## Linear Algebra and Its Applications, Exercise 3.3.21

Exercise 3.3.21. Given three vectors $a_1$, $a_2$, and $b$, and the two lines $L_1$ through the origin and $a_1$ and $L_2$ through $b$ in the direction of $a_2$, we want to find scalar values $x_1$ and $x_2$ such that the distance $\| x_1a_1 - x_2a_2 - b \|$ between the points $x_1a_1$ and $b + x_2a_2$ is at a minimum. Write down equations for $x_1$ and $x_2$. Solve the equations for $x = (x_1, x_2)$ when $a_1 = (1, 1, 0)$, $a_2 = (0, 1, 0)$, and $b = (2, 1, 4)$.

Answer: We approach the problem by taking partial derivatives of $\| x_1a_1 - x_2a_2 - b \|^2$ with respect to $x_1$ and $x_2$ and then setting those partial derivatives to zero. We have $\| x_1a_1 - x_2a_2 - b \|^2 = (x_1a_1 - x_2a_2 - b)^T(x_1a_1 - x_2a_2 - b)$

We take advantage of the facts that for two vectors $v$ and $w$ we have $v^Tw = w^Tv$ (the inner product is the same no matter in which order we calculate it) and $(v-w)^T = v^T - w^T$ (the transpose of a difference is the same as the difference of the transposes). We then have $\| x_1a_1 - x_2a_2 - b \|^2 = (x_1a_1^T - x_2a_2^T - b^T)(x_1a_1 - x_2a_2 - b)$ $= x_1^2a_1^Ta_1 - x_1x_2a_1^Ta_2 - x_1a_1^Tb - x_2x_1a_2^Ta_1 + x_2^2a_2^Ta_2$ $+ x_2a_2^Tb - x_1b^Ta_1 + x_2b^Ta_2 + b^Tb$ $= x_1^2a_1^Ta_1 + x_2^2a_2^Ta_2 - 2x_1x_2a_1^Ta_2 - 2x_1a_1^Tb + 2x_2a_2^Tb + b^Tb$

Next we take the partial derivatives with respect to $x_1$: $\frac{\partial}{\partial x_1} \| x_1a_1 - x_2a_2 - b \|^2$ $= \frac{\partial}{\partial x_1} (x_1^2a_1^Ta_1 + x_2^2a_2^Ta_2 - 2x_1x_2a_1^Ta_2 - 2x_1a_1^Tb + 2x_2a_2^Tb + b^Tb)$ $= 2x_1a_1^Ta_1 - 2x_2a_1^Ta_2 - 2a_1^Tb$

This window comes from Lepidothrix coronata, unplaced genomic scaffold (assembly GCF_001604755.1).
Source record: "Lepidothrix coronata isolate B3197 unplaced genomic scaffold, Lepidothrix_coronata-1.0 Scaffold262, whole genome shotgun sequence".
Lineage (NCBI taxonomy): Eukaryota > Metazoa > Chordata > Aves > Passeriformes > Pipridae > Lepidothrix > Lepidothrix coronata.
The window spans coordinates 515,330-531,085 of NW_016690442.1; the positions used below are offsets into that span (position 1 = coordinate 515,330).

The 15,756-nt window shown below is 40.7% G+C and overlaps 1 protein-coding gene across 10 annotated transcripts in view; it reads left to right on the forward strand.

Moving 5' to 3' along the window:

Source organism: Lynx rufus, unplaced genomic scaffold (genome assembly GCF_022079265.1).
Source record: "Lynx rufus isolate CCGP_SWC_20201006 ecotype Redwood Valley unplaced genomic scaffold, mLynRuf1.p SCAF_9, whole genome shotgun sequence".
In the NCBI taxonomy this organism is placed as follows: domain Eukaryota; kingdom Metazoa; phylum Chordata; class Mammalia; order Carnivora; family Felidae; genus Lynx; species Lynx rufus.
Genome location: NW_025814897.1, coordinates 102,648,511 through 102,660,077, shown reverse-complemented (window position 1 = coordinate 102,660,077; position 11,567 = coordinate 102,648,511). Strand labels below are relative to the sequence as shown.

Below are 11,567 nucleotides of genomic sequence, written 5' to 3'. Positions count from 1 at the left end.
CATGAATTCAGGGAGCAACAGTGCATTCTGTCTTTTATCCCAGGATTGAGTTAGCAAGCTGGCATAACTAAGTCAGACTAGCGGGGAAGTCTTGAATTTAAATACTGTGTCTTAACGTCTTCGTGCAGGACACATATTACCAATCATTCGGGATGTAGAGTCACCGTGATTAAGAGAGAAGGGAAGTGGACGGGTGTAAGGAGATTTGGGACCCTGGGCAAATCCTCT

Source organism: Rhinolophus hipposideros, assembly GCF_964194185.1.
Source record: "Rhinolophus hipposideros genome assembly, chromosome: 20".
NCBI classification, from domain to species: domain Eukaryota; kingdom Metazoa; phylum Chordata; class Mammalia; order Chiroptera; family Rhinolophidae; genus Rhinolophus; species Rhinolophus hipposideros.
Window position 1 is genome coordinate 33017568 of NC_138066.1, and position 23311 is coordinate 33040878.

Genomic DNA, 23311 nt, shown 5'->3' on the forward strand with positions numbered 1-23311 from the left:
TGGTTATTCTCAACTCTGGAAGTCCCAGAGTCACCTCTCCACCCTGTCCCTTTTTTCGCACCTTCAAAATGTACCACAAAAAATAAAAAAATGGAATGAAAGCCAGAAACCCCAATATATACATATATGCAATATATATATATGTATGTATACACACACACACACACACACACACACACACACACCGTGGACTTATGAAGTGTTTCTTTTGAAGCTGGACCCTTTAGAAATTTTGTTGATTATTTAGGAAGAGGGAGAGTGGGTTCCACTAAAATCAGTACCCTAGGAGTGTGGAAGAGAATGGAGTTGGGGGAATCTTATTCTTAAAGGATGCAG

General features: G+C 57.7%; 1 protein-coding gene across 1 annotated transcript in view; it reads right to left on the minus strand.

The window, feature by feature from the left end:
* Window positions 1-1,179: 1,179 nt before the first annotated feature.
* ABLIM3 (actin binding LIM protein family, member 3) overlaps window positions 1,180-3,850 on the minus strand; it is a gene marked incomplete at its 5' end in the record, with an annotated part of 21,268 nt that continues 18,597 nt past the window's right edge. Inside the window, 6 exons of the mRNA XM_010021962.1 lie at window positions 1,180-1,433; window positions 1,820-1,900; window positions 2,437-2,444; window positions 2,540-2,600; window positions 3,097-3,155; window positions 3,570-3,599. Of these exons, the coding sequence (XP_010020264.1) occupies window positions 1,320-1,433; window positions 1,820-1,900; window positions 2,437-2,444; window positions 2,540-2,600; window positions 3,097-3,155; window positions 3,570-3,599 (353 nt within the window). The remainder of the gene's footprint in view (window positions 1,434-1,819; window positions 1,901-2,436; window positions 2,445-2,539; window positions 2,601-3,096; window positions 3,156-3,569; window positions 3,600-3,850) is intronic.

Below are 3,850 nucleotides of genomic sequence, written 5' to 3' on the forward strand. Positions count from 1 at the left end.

and with respect to $x_2$: $\frac{\partial}{\partial x_2} \| x_1a_1 - x_2a_2 - b \|^2$ $= \frac{\partial}{\partial x_2} (x_1^2a_1^Ta_1 + x_2^2a_2^Ta_2 - 2x_1x_2a_1^Ta_2 - 2x_1a_1^Tb + 2x_2a_2^Tb + b^Tb)$ $= 2x_2a_2^Ta_2 - 2x_1a_1^Ta_2 + 2a_2^Tb$

Equating the partial derivatives to zero gives us the following system of equations (after simplifying by dividing by 2 and rearranging terms): $\begin{bmatrix} a_1^Ta_1&-a_1^Ta_2 \\ -a_1^Ta_2&a_2^Ta_2 \end{bmatrix} \begin{bmatrix} x_1 \\ x_2 \end{bmatrix} = \begin{bmatrix} a_1^Tb \\ -a_2^Tb \end{bmatrix}$

When $a_1 = (1, 1, 0)$, $a_2 = (0, 1, 0)$, and $b = (2, 1, 4)$ we have $a_1^Ta_1 = 2$, $a_2^Ta_2 = 1$, $a_1^Ta_2 = 1$, $a_1^Tb = 3$, and $a_2^Tb = 1$. The system of equations is then $\begin{bmatrix} 2&-1 \\ -1&1 \end{bmatrix} \begin{bmatrix} x_1 \\ x_2 \end{bmatrix} = \begin{bmatrix} 3 \\ -1 \end{bmatrix}$

We can solve this by multiplying both sides of the equation on the left by $\begin{bmatrix} 2&-1 \\ -1&1 \end{bmatrix}^{-1} = \frac{1}{2 - (-1)(-1)} \begin{bmatrix} 1&1 \\ 1&2 \end{bmatrix} = \begin{bmatrix} 1&1 \\ 1&2 \end{bmatrix}$

to get $\begin{bmatrix} x_1 \\ x_2 \end{bmatrix} = \begin{bmatrix} 1&1 \\ 1&2 \end{bmatrix} \begin{bmatrix} 3 \\ -1 \end{bmatrix} = \begin{bmatrix} 2 \\ 1 \end{bmatrix}$

The solution is thus $x = (2, 1)$.

NOTE: This continues a series of posts containing worked out exercises from the (out of print) book Linear Algebra and Its Applications, Third Edition by Gilbert Strang.

If you find these posts useful I encourage you to also check out the more current Linear Algebra and Its Applications, Fourth Edition , Dr Strang’s introductory textbook Introduction to Linear Algebra, Fifth Edition and the accompanying free online course, and Dr Strang’s other books .

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